There is a myriad of island whaling stories. Allan Bowe tells of a local fisherman who, only two months earlier, had bought a new rope for his anchor—a considerable expense for a local in a cash-poor economy. A whale had lifted his anchor and towed the fisherman, who had his six-year-old son on board, for 12 miles before oncoming darkness persuaded him that discretion was the better part of valour, and he cut the precious rope.


We are on our way to check out the entrance to the lagoon at Hunga when Allan’s Tongan crew member Nusa alerts us to two blows in the distance. Nusa, whose talent for spot­ting whales is legendary, thinks it’s a mother and calf. One blow is smaller, and they are blowing every few minutes.

Female whales nurture their young with an assiduous­ness and patience that rivals (or exceeds) that of humans. They warn the calves of danger, draw them away by tuck­ing them beneath a protective flipper, position themselves between the calf and the threat and support dead or dying young for days. In return, the calves pester their mothers as badly as any toddler.

Philippe Cousteau (quoted in Whales by Jacques Cousteau) noted “The young of right whales are extremely boisterous. A calf will constantly pester its mother for attention, even if she is resting. It darts about, wriggling up onto her back five, six, ten times in a row. It pokes its snout into her belly or jaws. It slides off her tail, much to its amusement. It covers her blowhole with its tail. It races about its mother’s body like a wild puppy . . . When the little brat goes too far, she simply rolls over on her back, catches the calf with one of her flippers, and holds it close until it calms down.”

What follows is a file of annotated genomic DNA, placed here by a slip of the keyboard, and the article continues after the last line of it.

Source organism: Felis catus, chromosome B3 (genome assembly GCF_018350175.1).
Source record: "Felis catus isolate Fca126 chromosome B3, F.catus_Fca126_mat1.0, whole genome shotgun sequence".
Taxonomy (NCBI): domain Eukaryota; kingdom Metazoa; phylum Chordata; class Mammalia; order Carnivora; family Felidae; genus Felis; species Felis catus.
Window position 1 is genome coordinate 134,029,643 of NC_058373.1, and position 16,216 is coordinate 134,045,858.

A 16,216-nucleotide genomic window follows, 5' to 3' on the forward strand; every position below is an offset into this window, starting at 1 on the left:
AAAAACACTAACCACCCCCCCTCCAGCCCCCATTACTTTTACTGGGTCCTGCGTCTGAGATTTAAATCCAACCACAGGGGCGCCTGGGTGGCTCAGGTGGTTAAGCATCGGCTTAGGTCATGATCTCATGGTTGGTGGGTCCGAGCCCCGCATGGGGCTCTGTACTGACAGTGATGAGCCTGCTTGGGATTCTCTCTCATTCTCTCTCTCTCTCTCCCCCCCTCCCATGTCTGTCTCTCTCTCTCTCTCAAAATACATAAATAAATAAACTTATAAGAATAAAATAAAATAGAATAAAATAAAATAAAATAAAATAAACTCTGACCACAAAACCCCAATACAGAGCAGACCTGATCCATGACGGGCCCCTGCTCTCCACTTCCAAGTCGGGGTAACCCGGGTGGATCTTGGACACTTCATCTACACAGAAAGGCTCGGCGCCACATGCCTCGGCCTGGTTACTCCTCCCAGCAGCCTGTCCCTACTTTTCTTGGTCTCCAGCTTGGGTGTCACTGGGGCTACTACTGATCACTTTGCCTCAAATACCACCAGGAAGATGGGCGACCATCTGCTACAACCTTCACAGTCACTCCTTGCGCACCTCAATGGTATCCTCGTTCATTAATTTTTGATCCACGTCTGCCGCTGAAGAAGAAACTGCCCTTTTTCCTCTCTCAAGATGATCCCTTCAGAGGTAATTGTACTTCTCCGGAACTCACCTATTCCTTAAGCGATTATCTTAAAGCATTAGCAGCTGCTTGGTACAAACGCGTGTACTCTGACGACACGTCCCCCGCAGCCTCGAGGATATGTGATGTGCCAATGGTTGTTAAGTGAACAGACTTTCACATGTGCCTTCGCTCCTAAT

Allan has a new photographer, a dentist from San Fran­cisco, on board. We race over. The mother, calf and an escort are close to a perpendicular rock wall. The dentist is tense. He has an impressive array of photographic equip­ment, but has never before had the opportunity to use it in circumstances like this.

Allan herds the whales with his boat, but keeps his distance, wary of harassing the mother and calf. The den­tist dives from the back of the boat and snorkels frantically in the direction of the whales. He cannot use an aqualung, as the bubbles deter the whales, who, it is believed, inter­pret them as a sign of aggression.

At times, humpbacks use bubbles to trap young fish or shrimp. Swimming in a spiral, they release air which forms a cylindrical curtain of rising bubbles. Fish, which nor­mally encounter bubbles only in breaking surf, refuse to swim through the curtain. The whale, mouth agape, swims up through the cylinder and swallows its prey, trapped against the surface. Pairs or groups of humpbacks have been found cooperating in casting larger bubble nets where food is present in cafeteria quantities.